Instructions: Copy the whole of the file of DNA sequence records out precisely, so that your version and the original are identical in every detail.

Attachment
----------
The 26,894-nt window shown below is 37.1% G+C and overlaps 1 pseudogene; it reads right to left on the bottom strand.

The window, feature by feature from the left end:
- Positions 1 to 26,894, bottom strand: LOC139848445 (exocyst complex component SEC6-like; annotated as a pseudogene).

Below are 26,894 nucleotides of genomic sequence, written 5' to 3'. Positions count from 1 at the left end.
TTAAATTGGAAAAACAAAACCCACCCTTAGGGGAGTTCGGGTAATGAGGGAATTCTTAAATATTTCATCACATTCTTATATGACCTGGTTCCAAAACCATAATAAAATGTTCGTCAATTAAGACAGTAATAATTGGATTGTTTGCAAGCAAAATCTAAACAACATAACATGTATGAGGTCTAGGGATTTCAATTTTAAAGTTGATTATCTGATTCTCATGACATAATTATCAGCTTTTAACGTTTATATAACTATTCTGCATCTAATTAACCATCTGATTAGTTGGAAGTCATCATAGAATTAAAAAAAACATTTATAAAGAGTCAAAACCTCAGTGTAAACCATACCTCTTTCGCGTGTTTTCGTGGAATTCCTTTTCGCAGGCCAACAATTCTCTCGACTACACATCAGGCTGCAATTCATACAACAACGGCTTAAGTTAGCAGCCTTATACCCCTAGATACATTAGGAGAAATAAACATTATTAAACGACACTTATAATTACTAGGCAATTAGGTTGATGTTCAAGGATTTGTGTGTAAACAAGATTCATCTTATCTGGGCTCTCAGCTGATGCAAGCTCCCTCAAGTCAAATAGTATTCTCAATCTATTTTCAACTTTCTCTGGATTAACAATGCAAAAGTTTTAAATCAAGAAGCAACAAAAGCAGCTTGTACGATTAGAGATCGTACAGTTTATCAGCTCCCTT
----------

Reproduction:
The 26,894-nt window shown below is 37.1% G+C and overlaps 1 pseudogene; it reads right to left on the bottom strand.

The window, feature by feature from the left end:
- Positions 1 to 26,894, bottom strand: LOC139848445 (exocyst complex component SEC6-like; annotated as a pseudogene).

Below are 26,894 nucleotides of genomic sequence, written 5' to 3'. Positions count from 1 at the left end.
TTAAATTGGAAAAACAAAACCCACCCTTAGGGGAGTTCGGGTAATGAGGGAATTCTTAAATATTTCATCACATTCTTATATGACCTGGTTCCAAAACCATAATAAAATGTTCGTCAATTAAGACAGTAATAATTGGATTGTTTGCAAGCAAAATCTAAACAACATAACATGTATGAGGTCTAGGGATTTCAATTTTAAAGTTGATTATCTGATTCTCATGACATAATTATCAGCTTTTAACGTTTATATAACTATTCTGCATCTAATTAACCATCTGATTAGTTGGAAGTCATCATAGAATTAAAAAAAACATTTATAAAGAGTCAAAACCTCAGTGTAAACCATACCTCTTTCGCGTGTTTTCGTGGAATTCCTTTTCGCAGGCCAACAATTCTCTCGACTACACATCAGGCTGCAATTCATACAACAACGGCTTAAGTTAGCAGCCTTATACCCCTAGATACATTAGGAGAAATAAACATTATTAAACGACACTTATAATTACTAGGCAATTAGGTTGATGTTCAAGGATTTGTGTGTAAACAAGATTCATCTTATCTGGGCTCTCAGCTGATGCAAGCTCCCTCAAGTCAAATAGTATTCTCAATCTATTTTCAACTTTCTCTGGATTAACAATGCAAAAGTTTTAAATCAAGAAGCAACAAAAGCAGCTTGTACGATTAGAGATCGTACAGTTTATCAGCTCCCTT